The plot for The Ladykillers reportedly came to screenwriter William Rose in a dream, and is dark comedy at its best. A gang of criminals, headed by "Professor" Marcus (Alec Guinness), rent a room from the widowed, slightly dotty, Mrs. Wilberforce (Katie Johnson, in a BAFTA-winning performance). Posing as musicians, Marcus and his four companions (Cecil Parker, Herbert Lom, Danny Green, and Peter Sellers - who also supplies the voice of Mrs. Wilberforce's parrot) plan to use the old woman as a cover for a robbery, but when she discovers what they are up to, they decide to kill her. Mrs. Wilberforce proves difficult to dispatch, however, and in their attempts to do her in, the criminals eliminate themselves one by one, leaving the little old lady - a staple figure of Ealing films - with all the loot.

The Ladykillers was received domestically and abroad as a distinctly British picture, and many have interpreted it as an allegory of the conflict between progressive forces (the criminals, the Labour party) and obstinate resistance to change (Mrs. Wilberforce, the Conservative party) that the country experienced both politically and socially after World War II. Moreover, some have seen it - and many other Ealing films - as being reflexively about the studio itself.

By the mid-1950s, Ealing was struggling and its films seemed more reactionary and stale than they had in earlier years, particularly alongside the rise of Hammer horror films and the angry young men of kitchen sink realism. In 1955, the studio facilities were sold to the BBC - fitting, perhaps, given that much of the audience for Ealing films had been lost to television. Balcon returned to MGM, and made films under the Ealing name at the facilities at Elstree until 1957. The Ladykillers is thus often seen as Ealing comedy's "twisted last hurrah"; it was the last comedy Balcon made at Ealing Studios (excepting a Benny Hill film, a comedy of a different type), and some claim it is a farewell, both mocking and affectionate, not only to the quaint little Britain the company had frequently depicted, but also to the type of filmmaking in which the studio had specialized.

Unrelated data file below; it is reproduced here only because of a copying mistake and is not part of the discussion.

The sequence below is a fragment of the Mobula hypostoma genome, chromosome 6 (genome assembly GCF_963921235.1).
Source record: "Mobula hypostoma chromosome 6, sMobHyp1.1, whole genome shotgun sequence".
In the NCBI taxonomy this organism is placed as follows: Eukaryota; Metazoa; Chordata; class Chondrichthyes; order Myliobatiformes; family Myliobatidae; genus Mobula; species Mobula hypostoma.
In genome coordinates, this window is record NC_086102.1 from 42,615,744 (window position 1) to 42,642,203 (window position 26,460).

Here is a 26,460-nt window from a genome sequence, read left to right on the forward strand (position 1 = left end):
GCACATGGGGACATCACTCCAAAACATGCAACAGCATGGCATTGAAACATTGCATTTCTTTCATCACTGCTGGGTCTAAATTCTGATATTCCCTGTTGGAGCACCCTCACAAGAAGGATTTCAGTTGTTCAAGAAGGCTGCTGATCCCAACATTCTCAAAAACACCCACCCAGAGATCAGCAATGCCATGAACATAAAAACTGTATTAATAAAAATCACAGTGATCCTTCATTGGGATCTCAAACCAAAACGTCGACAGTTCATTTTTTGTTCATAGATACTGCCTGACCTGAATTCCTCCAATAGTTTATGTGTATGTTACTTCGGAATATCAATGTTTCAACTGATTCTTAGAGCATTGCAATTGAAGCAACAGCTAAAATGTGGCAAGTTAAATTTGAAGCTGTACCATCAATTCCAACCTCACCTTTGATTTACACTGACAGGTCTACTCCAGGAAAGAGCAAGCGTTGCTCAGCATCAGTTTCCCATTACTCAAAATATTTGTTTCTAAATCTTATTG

Ealing Studios is still active, and iconic British productions continue to be shot there - Edgar Wright's Shaun of the Dead (2004) and the "downstairs" scenes in Downton Abbey (2010 - present), for example. And so, perhaps in some small way, the Ealing tradition, like Mrs. Wilberforce, carries resolutely on.


Tuesday, September 23rd, 2014
Posted by Jim Healy

This essay on the work of David Cronenberg was written by Katherine Quanz, a doctoral candidate in the Department of English and Film Studies at Wilfrid Laurier University. Her dissertation examines how government policy and technological innovation shaped Canadian post-production practices from 1968 to 2012.  Her other research investigates Canadian Aboriginal and experimental cinemas. Before attending graduate school, she worked as an assistant sound editor in a Toronto-based post-production facility.

David Cronenberg is considered to be one of Canada’s top directors and potentially one of the most influential filmmakers working today; however, at the beginning of his career, Cronenberg’s films were initially panned by critics. The critical attack on Cronenberg began after the release of his first mainstream film Shivers (1974), which was partly financed by the newly-formed Canadian Film Development Corporation (CFDC), a government-run investment bureau aimed at kick-starting the country's fiction film industry. The film, which features small parasites that drive victims into a sexual frenzy, became a box office success that generated revenue for the CFDC. However, like the parasites, the critics mercilessly attacked Shivers for being amoral and a cheap American horror knockoff. Robert Fulford, under the pseudonym Marshall Delaney, led the attack with his review “You Should Know How Bad This Film Is After All, You Paid for It.”  In an examination of Cronenberg’s place within Canadian cinema, scholar Bart Testa notes that “critics prophylactically placed the director beyond the pale of discussable Canadian cinema for almost a decade.”  Incidentally, the reviews of Cronenberg’s films supposedly led to his eviction because his landlady did not want to associate with a director of lurid films. (Cronenberg moved into a house down the street that he would later feature in his 1979 film The Brood).